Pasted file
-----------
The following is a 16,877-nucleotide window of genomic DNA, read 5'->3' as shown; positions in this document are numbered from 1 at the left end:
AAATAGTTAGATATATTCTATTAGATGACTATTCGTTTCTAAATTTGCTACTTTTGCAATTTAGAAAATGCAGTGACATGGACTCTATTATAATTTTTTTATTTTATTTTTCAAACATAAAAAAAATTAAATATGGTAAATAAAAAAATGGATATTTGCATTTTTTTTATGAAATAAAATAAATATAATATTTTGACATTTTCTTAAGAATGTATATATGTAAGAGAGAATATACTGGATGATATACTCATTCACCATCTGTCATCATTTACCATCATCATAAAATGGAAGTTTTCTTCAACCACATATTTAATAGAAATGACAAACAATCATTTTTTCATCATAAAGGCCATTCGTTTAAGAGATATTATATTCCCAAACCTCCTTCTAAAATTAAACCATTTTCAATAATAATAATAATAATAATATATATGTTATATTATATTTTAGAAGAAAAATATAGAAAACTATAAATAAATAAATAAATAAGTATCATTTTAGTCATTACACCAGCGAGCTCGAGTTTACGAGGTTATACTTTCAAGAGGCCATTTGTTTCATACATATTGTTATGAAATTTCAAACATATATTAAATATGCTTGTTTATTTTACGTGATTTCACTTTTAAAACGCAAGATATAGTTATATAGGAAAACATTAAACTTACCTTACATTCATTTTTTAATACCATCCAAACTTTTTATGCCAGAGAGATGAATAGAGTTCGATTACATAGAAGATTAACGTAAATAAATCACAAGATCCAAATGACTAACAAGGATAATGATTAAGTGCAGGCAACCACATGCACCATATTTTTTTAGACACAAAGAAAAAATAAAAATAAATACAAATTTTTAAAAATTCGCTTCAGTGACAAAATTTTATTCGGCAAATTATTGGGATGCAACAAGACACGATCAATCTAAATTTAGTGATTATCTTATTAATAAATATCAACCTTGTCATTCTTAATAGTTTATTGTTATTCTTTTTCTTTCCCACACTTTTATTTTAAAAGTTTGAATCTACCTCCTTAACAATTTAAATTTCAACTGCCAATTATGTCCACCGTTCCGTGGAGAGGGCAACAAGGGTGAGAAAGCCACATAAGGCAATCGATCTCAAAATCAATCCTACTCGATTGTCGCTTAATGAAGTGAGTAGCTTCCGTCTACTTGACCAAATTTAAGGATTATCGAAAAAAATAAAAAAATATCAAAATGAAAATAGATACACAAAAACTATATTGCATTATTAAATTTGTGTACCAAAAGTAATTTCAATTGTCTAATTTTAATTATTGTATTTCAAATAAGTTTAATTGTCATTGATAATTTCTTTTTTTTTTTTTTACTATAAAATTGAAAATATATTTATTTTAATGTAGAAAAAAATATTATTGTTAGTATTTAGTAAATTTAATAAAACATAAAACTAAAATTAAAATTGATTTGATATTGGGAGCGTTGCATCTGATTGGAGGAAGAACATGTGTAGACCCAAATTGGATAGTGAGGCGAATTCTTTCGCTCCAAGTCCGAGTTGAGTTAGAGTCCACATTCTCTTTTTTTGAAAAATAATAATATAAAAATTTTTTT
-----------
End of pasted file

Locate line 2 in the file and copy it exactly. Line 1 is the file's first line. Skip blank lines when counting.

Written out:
AAATAGTTAGATATATTCTATTAGATGACTATTCGTTTCTAAATTTGCTACTTTTGCAATTTAGAAAATGCAGTGACATGGACTCTATTATAATTTTTTTATTTTATTTTTCAAACATAAAAAAAATTAAATATGGTAAATAAAAAAATGGATATTTGCATTTTTTTTATGAAATAAAATAAATATAATATTTTGACATTTTCTTAAGAATGTATATATGTAAGAGAGAATATACTGGATGATATACTCATTCACCATCTGTCATCATTTACCATCATCATAAAATGGAAGTTTTCTTCAACCACATATTTAATAGAAATGACAAACAATCATTTTTTCATCATAAAGGCCATTCGTTTAAGAGATATTATATTCCCAAACCTCCTTCTAAAATTAAACCATTTTCAATAATAATAATAATAATAATATATATGTTATATTATATTTTAGAAGAAAAATATAGAAAACTATAAATAAATAAATAAATAAGTATCATTTTAGTCATTACACCAGCGAGCTCGAGTTTACGAGGTTATACTTTCAAGAGGCCATTTGTTTCATACATATTGTTATGAAATTTCAAACATATATTAAATATGCTTGTTTATTTTACGTGATTTCACTTTTAAAACGCAAGATATAGTTATATAGGAAAACATTAAACTTACCTTACATTCATTTTTTAATACCATCCAAACTTTTTATGCCAGAGAGATGAATAGAGTTCGATTACATAGAAGATTAACGTAAATAAATCACAAGATCCAAATGACTAACAAGGATAATGATTAAGTGCAGGCAACCACATGCACCATATTTTTTTAGACACAAAGAAAAAATAAAAATAAATACAAATTTTTAAAAATTCGCTTCAGTGACAAAATTTTATTCGGCAAATTATTGGGATGCAACAAGACACGATCAATCTAAATTTAGTGATTATCTTATTAATAAATATCAACCTTGTCATTCTTAATAGTTTATTGTTATTCTTTTTCTTTCCCACACTTTTATTTTAAAAGTTTGAATCTACCTCCTTAACAATTTAAATTTCAACTGCCAATTATGTCCACCGTTCCGTGGAGAGGGCAACAAGGGTGAGAAAGCCACATAAGGCAATCGATCTCAAAATCAATCCTACTCGATTGTCGCTTAATGAAGTGAGTAGCTTCCGTCTACTTGACCAAATTTAAGGATTATCGAAAAAAATAAAAAAATATCAAAATGAAAATAGATACACAAAAACTATATTGCATTATTAAATTTGTGTACCAAAAGTAATTTCAATTGTCTAATTTTAATTATTGTATTTCAAATAAGTTTAATTGTCATTGATAATTTCTTTTTTTTTTTTTTACTATAAAATTGAAAATATATTTATTTTAATGTAGAAAAAAATATTATTGTTAGTATTTAGTAAATTTAATAAAACATAAAACTAAAATTAAAATTGATTTGATATTGGGAGCGTTGCATCTGATTGGAGGAAGAACATGTGTAGACCCAAATTGGATAGTGAGGCGAATTCTTTCGCTCCAAGTCCGAGTTGAGTTAGAGTCCACATTCTCTTTTTTTGAAAAATAATAATATAAAAATTTTTTT